Every day it seems, the headlines carry another story of racist violence, from police gunning down unarmed Black men to white supremacists bombing Black churches — or killing parishioners!
This is only the most outward expression of the ugly and deep color line that runs through U.S. society. Less publicized, but no less destructive, is the ongoing economic discrimination that taints every aspect of life.
The Urban Institute recently put a spotlight on one small facet of America’s racial wealth gap. On average, white families hold seven times the assets of African American families.
Their report and an abundance of other research shows the divide has worsened since the so-called economic recovery that followed the Great Recession. It also exposes the big lie of a “color-blind” society, pushed by right-wing ideologues and white supremacists in their war against any measures that attempt to address racism, including affirmative action.
A vital program gutted. That war is about to heat up even more now. On June 29, the U.S. Supreme Court announced it would hear a case, Fisher v. University of Texas at Austin, that aims to abolish the consideration of race as a factor in college admissions.
The silver lining in this attack is the opportunity it presents to fight back and demand more. Economic justice demands that affirmative action not only be saved, but strengthened and joined with jobs programs and training that will close the Grand Canyon separating whites from people of color.
Affirmative action was introduced in the 1960s, the product of social pressure on government by the powerful Civil Rights Movement. At its height, it helped millions of people of color and women gain access to education, jobs, and other opportunities long denied. It made great strides in creating integrated workforces, particularly in the public sector. In turn, this strengthened the labor movement by making workers less prone to the bosses’ divide-and-conquer tactics.
Job training, apprenticeship programs, childcare, low tuition rates at public colleges, and other government programs played complementary and equally important roles in breaking down barriers to opportunity.
Yet from the start, these programs faced right-wing attacks at every turn, bankrolled by an economic elite determined to keep the status quo intact. Hypocritically, while the use of race as a factor was deemed evil, other preferences such as for veterans and alumni were still fine.
One of the original aspects of affirmative action that gave it teeth was quotas. This involved setting aside a number or percentage of positions for minority group members or women.
By 1974 this feature was especially under the gun.
In 1978, the Supreme Court leveled a major blow to equal opportunity when it banned the use of quotas in college admissions. In Bakke v. University of California, the high court lent credence to the racist notion that whites were being victimized by “reverse discrimination.” In the aftermath of that decision, affirmative action was watered down to “goals” and “targets” on paper.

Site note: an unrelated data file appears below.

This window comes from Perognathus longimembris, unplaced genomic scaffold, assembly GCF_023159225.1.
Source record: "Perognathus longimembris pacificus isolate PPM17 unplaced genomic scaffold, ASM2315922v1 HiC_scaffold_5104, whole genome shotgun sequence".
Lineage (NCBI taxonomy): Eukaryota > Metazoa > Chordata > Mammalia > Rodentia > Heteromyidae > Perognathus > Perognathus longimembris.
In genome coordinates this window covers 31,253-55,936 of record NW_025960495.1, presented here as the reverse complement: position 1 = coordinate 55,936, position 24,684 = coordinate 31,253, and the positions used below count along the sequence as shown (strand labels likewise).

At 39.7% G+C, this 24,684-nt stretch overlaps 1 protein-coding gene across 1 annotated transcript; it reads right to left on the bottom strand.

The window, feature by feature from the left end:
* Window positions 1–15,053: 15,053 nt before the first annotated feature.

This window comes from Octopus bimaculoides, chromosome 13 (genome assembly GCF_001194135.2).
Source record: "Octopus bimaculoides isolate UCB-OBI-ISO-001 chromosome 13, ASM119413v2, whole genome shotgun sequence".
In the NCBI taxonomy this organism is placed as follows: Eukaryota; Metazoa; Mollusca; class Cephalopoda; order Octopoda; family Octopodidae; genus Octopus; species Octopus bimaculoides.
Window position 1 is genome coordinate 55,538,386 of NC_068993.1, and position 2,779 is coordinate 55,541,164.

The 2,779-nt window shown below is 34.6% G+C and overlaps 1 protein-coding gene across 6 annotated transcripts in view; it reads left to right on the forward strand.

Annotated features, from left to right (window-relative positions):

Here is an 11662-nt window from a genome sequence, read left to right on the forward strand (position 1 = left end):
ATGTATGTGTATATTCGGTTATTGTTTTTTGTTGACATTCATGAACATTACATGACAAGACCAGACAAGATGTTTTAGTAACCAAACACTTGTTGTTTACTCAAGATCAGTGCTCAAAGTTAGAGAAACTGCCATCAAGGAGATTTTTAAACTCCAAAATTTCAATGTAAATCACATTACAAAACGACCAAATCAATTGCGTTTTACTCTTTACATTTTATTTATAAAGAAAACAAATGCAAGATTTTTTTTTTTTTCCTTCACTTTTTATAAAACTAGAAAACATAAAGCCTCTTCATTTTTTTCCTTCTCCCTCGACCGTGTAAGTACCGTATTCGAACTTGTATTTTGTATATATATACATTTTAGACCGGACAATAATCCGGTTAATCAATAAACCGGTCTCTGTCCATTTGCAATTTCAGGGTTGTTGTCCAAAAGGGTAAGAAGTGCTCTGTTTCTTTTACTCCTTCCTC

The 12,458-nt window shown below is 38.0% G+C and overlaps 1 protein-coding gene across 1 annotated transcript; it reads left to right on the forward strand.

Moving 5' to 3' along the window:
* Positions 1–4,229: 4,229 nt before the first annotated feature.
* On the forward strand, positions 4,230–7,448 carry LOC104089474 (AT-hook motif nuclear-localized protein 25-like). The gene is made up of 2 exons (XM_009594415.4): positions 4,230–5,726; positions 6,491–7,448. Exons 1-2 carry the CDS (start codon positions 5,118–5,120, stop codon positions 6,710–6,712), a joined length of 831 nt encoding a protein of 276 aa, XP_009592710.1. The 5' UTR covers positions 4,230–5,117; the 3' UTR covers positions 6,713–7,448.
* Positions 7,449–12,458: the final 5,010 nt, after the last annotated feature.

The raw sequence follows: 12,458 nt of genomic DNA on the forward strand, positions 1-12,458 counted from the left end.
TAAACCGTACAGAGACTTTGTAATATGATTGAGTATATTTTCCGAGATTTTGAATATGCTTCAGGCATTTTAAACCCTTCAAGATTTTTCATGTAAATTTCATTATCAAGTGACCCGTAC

Since then eight states have gone further and banned the use of race as a factor for public college admissions: California, Florida (by executive order of Gov. Jeb Bush!), Washington, Arizona, Nebraska, Oklahoma, Michigan and New Hampshire.
Currently 29 percent of all high school students in the nation live in those states. All of those states except Nebraska also banned affirmative action in public employment and contracts.
The negative impact of these laws can be seen wherever they exist. In Seattle’s Rainier Valley, one of the most diverse neighborhoods in the U.S., all-white crews can be seen paving roads while darker-skinned residents desperately seek employment. A quick look at college campuses and many worksites will show the same trend.
Clearly, race and sex discrimination are not past history but present reality, especially for women of color, who are hit doubly hard.
Supreme Court Chief Justice Roberts recently opined that “conditions have changed.” This is true, but not for the better as he implied. Things are getting worse under the pressure of predatory lending and racist banking practices, defunding of public education, shrinking of the public sector, and shredding of the safety net. All this and more is erasing gains won from decades of struggle.
The initial cry “Black Lives Matter,” came as a response to the police killings of unarmed Black men and youth. But increasingly, activists are confronting the entire systemic and institutionalized racist enchilada. In standing up for Black lives, this emerging movement is standing up for all poor and working people, — and drawing support from labor and social justice activists across a wide spectrum. The call for strengthening affirmative action is a demand, one of many, that can give this fight firepower.
Beating back the racist attack. By taking up affirmative action, the Supreme Court is inviting dialogue about where things truly stand in the U.S. on race.
So be it! It is an opportunity to educate on the need not only for affirmative action with quotas, but so much more too. For starters:
• Expand job training programs and apprenticeships and create a mass public works program.
• Publicly fund infrastructure improvements to provide quality schools and parks; free mass transit, healthcare, and childcare; and subsidized public housing.
Lois Danks can be reached at firstname.lastname@example.org.
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